Your answers are going to be strongly biased towards being able to charge at home, as that's the majority owner pattern of a volt.
Those who can't, likely didn't buy, and even more likely are not browsing these forums in order to vote.
I was sort of curious, because it appears a good number of Tesla Owners cannot charge at home. Sounds backwards, right? Buy BEV when you have no home charging. Buy dual mode EV when you DO have home charging.
 

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Because they bought it to take advantage of "unlimited" L3 charging access, including those who can charge at home, but choose not to. And the battery is large enough to support the "gas tank" model of having to go somewhere regularly to fill up (no thanks, I prefer to fill up at home :))
 

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I was sort of curious, because it appears a good number of Tesla Owners cannot charge at home. Sounds backwards, right? Buy BEV when you have no home charging. Buy dual mode EV when you DO have home charging.
Tesla's have > 200 miles of range and a supercharger network. If you happen to live near a supercharger you could visit it once a week just like ICE drivers visit the gas station once a week, it's less convenient than a gas fill up because it takes at least 30 minutes but it's probably tolerable. Volt's have an EV range of 53 miles and it takes 4.5 hours to charge it. Unless you have access to a free L2 charger at work you need an EVSE at home. Even if you have access to a non-free charger at work you wouldn't want to use it because it's so expensive for Volt owners. Chargepoint is priced by the hour not by the KW so it's really expensive because of the 3.6KW charger in the Volt, in my area > 40 cents/KWh. You would also need to move the car after it's charged if you are using a public charger for the Volt which makes it even more inconvenient to rely on a public charger. Given that it only costs about $1K to install an EVSE (EVSE + electrician's rate) it would be crazy to buy a Volt and not put in your own charger.
 

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My condominium homeowners association banned electric vehicle charging. I am waiting for county or state law to catch up with the need for mandatory access to charging for all condominiums in Colorado. Until owners can be assured access to charging, the electric vehicle revolution will only extend to the minority of rich people who can buy million-dollar homes. I am able to charge about a half-mile away from home, then pick-up my vehicle every night a couple of hours later to park at my condominium.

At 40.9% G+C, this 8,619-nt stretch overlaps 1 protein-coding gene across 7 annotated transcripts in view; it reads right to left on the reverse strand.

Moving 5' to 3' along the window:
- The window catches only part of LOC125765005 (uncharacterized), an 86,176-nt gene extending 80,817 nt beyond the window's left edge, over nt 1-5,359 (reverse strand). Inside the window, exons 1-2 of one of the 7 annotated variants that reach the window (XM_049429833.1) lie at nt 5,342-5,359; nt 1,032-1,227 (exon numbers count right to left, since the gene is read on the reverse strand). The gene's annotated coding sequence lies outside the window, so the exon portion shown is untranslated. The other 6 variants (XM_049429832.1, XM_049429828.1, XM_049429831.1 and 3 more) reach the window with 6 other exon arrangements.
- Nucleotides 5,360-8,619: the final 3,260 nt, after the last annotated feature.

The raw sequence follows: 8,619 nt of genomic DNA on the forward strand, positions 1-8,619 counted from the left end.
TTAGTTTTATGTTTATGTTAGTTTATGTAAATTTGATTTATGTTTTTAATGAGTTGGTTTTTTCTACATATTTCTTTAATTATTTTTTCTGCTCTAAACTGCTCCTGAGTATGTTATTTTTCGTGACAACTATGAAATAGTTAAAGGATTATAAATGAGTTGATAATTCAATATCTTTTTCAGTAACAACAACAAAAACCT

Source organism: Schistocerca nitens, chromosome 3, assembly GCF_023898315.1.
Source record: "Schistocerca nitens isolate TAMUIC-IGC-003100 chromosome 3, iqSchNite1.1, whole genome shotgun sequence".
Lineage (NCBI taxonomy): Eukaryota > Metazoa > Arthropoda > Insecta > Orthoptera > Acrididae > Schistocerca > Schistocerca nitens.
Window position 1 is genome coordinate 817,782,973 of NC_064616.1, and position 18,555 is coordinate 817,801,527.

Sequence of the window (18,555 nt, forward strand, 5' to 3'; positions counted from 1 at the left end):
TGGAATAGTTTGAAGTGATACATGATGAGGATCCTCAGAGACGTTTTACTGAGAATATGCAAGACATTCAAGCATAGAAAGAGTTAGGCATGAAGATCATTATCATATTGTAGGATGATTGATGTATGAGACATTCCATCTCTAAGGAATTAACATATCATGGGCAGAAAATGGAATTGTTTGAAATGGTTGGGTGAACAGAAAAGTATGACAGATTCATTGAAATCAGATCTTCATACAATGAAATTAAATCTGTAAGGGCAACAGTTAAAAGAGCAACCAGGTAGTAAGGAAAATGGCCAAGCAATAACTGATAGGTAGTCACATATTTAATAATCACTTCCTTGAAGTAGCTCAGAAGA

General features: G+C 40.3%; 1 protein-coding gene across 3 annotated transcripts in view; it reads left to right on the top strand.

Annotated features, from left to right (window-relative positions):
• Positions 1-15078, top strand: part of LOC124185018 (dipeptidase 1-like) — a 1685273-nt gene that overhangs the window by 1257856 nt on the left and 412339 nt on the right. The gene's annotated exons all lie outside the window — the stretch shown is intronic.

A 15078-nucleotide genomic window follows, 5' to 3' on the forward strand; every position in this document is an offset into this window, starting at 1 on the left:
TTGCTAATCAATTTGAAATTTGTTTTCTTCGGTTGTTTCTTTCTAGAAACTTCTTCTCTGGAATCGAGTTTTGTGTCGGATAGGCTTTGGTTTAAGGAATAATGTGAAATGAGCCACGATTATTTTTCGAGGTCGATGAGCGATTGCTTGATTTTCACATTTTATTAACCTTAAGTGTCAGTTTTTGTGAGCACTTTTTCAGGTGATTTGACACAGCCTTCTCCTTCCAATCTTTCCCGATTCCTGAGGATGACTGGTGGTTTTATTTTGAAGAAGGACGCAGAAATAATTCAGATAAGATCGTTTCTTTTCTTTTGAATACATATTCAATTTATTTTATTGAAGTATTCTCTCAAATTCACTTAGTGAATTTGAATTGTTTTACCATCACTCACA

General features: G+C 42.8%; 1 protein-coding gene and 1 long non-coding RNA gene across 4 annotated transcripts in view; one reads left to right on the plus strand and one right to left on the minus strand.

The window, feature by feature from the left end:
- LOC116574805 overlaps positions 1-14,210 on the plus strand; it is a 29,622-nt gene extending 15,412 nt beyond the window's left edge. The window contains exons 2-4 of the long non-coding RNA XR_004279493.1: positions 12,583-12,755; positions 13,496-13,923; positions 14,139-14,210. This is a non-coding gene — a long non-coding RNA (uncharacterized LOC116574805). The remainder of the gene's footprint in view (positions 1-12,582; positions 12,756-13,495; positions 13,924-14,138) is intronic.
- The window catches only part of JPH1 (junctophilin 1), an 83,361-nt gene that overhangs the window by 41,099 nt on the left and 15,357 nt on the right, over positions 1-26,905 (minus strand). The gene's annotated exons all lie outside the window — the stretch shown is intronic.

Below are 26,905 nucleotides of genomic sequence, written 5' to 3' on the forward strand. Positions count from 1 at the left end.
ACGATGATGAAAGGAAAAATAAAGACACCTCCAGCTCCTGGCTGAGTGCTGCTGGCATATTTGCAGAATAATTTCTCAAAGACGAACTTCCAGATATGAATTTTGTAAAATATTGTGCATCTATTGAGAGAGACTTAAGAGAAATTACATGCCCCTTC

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I don't think a real revolution would be had on the backs of the minority rich people. I'm not rich, but I do own my home and charge at home.

Most apartments house non-rich tenants, I think. The EV revolution will depend on them more than rich people. I agree some type of legal pathway towards mandating or easing the install cost of multi-car EVSE (or just relief from install costs for sufficient service for a 120VAC @ 12A for each tenant's parking space) would help considerably.
 

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Until owners can be assured access to charging, the electric vehicle revolution will only extend to the minority of rich people who can buy million-dollar homes.
Sucks about the closed minded condo association, hope that gets upturned quickly for you.

But I don't think you need a $1M dollar home for an EV. I'm sure plenty of people on the forum don't.
I just charge 120V 12A overnight and am good for 3 days X my 21km commute when it's over ~5C. When it gets colder I have to charge every second night. And when it gets really cold I'm back to every 3-4 nights since ERDTT puts lots back into the battery.

I have a house but every appartement and duplex/townhouses I've rented (~16 years), had a blockheater outlet and although I would've been limited to 8A, I could live with that.
 

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My condominium homeowners association banned electric vehicle charging. I am waiting for county or state law to catch up with the need for mandatory access to charging for all condominiums in Colorado. Until owners can be assured access to charging, the electric vehicle revolution will only extend to the minority of rich people who can buy million-dollar homes. I am able to charge about a half-mile away from home, then pick-up my vehicle every night a couple of hours later to park at my condominium.
What was their reason for banning EVSEs? As long as you were willing to pay for the installation of the EVSE and the electricity is billed to you I don't see why they would object.